Jazzed up in space | Screens


COW-BOY BEBOP. Anime has never been so cool in America or more damned in Hollywood. Japan’s stylized animated export, with its old-fashioned drama and 2D art, enjoys its widest audience, with a flood of titles available on streaming services and Megan Thee Stallion casually rapping about the fact to watch anime. Sadly, as movie studios turn their terrible eyes on them, even the classics aren’t safe. Whitewashed adaptation by director Rupert Sanders of Ghost in the shell (2017), starring Scarlett Johansson, was roundly mocked for her casting and the clearly un-learned lessons after the Wachowski’s live-action Speed ​​runner (2008), with Emile Hirsch and Christina Ricci. Robert Rodriguez’s creepy disastrous Alita: the angel of battle (2019) doesn’t just fall deep into the Weird Valley with the bulging, gelatinous eyes of its CGI star (shudder), but swings wildly from one embarrassment to the next, capturing, among all of the anime’s wonders, only her frequent obsession with breasts.

Watch Shinichiro Watanabe’s 1998 Animated Series Cowboy Bebop (also streaming on Netflix), about bounty hunters roaming space in busted junkers with villains chasing them, it’s easy to see his influence on American movies and series. Firefly, guardians of the galaxy and The Mandalorian all bear his marks in their antihero humor, dreamy plan composition, dusty aesthetic, and the golden scuffs appearing through their crusty, mercenary hearts. While unmistakably Japanese in style and settings, the series is also a translated love letter to three American genres, with its bubbling jazz soundtrack, dark history, and Western tropes. The new adaptation of Netflix’s live-action series captures the look and feel of the original – sometimes in direct recreations of iconic shots, like the opening credits – with a nostalgic nod. It also sidesteps spooky castings and is packed with fun and playful lightheartedness to balance its darker themes.

Like the good antihero he is, bounty hunter Spike Spiegel (John Cho) avoids his problems, allegedly dead by gangsters, including the spooky platinum-maned Vicious (Alex Hassell) and his wife, Julia. (Elena Satine), the lady, he supposedly got himself killed. Spike’s long-suffering travel and hunting companion Jet Black (Mustafa Shakir) also hides a past that cost him his original arm. In pursuit of brands, the couple are alternately embarrassed, aided, and downright attacked by the competition in the form of purple-haired Faye Valentine (Daniella Pineda). As they often hunt diminished, if not unsuccessful, cash rewards and shaggy dogs, Spike’s former enemies come closer. Cue the brass section.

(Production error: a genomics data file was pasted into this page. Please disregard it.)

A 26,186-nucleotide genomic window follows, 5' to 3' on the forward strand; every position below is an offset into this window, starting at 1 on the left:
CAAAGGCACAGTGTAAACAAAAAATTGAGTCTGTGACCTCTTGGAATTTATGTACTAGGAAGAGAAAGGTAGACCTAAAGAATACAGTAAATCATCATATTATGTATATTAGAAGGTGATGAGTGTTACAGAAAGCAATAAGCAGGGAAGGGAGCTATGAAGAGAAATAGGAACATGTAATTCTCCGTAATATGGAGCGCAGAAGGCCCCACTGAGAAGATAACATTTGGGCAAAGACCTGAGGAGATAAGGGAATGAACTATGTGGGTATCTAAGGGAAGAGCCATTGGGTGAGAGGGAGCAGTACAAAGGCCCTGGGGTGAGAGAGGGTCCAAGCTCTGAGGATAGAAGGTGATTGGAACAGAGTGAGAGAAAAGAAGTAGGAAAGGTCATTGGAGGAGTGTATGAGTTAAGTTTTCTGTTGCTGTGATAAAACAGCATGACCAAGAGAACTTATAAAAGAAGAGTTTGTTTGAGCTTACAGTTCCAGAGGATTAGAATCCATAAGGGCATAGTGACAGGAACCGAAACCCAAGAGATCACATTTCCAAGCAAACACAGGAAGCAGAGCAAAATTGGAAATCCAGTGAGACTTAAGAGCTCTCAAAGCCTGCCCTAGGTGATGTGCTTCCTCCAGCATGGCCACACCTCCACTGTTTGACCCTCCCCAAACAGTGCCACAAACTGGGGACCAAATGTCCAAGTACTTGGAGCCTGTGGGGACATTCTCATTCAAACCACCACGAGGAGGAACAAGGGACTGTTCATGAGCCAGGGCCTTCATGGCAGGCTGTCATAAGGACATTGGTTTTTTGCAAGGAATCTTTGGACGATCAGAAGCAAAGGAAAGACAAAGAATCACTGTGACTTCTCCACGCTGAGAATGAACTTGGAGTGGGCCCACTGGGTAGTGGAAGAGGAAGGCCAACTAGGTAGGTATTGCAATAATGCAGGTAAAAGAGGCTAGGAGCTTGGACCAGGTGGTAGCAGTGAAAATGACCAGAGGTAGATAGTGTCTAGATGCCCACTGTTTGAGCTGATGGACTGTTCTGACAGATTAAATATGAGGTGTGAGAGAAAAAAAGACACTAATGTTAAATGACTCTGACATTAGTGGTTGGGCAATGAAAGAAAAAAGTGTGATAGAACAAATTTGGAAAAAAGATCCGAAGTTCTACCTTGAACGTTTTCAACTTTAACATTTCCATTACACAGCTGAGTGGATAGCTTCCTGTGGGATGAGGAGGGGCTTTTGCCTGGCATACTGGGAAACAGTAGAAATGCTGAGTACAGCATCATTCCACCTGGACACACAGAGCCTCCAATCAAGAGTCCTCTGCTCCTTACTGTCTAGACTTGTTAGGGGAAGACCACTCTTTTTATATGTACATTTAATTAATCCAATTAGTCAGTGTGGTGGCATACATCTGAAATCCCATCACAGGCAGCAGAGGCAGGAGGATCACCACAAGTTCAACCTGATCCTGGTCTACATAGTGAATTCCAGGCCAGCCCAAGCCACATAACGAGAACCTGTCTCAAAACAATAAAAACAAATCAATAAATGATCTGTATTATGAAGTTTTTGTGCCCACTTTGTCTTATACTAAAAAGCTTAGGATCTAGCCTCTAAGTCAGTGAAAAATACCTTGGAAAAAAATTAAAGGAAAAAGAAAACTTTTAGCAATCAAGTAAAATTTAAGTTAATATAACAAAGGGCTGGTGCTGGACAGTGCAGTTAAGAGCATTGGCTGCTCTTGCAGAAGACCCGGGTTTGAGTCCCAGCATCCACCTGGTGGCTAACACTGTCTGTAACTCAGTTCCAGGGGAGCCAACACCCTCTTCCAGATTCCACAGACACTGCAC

The disguise delights Cowboy Bebop trendy, with faithful adaptations like Spike’s iconic costume and pompadour, and updates, like Faye’s utilitarian looks, which are far more practical and interesting than the string bikinis and thigh-high boots of the original. (Don’t panic, Reddit fans, porn still exists, after all.) Likewise, sets and spaceships mimic anime with more weight and grain. But the fight choreography eschews outright realism for the anime’s fantasy, with wild acrobatics, weightless wheels and flips, and comedic prop work. Look, it can’t all be John Wick hammering a push knife through someone’s chest – sometimes we need a little wacky escape.

Having everyone on board – ship and project – clearly enjoying themselves is a nice change from the dark method of action that I can’t seem to get away from quickly enough this month. Is Cho a bit long in the tooth for the role of 27-year-old Spike? Sure. But his age has given a new dimension to the childish restlessness of his Hiccup and Kumar days and he’s able to move from weariness and disappointment to a mask of smiling bravado without losing his humanity. And there’s no denying the way he slips into Spike’s lanky suit and gait. Like her leaves, Shakir gives us a quarrelsome bromance to play on her partner’s recklessness, and Pineda is a brave surprise in a role that doesn’t offer so much in animated form. Some great actors show up for work, including Tamara Tunie and John Noble. When you’ve had enough of turkey, get yourself some noodles and settle in for a bulimia. TVMA. 58M. NETFLIX.

Jennifer Fumiko Cahill (she / she) is the Arts and Articles Editor-in-Chief of the Journal. She is grateful to everyone who has been vaccinated, including her family and colleagues. Contact her at 442-1400, ext. 320, or [email protected] Follow her on Twitter @JFumikoCahill.


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For times, call: Broadway Cinema 443-3456; Mill Creek Cinema 839-3456; Minor Theater 822-3456.


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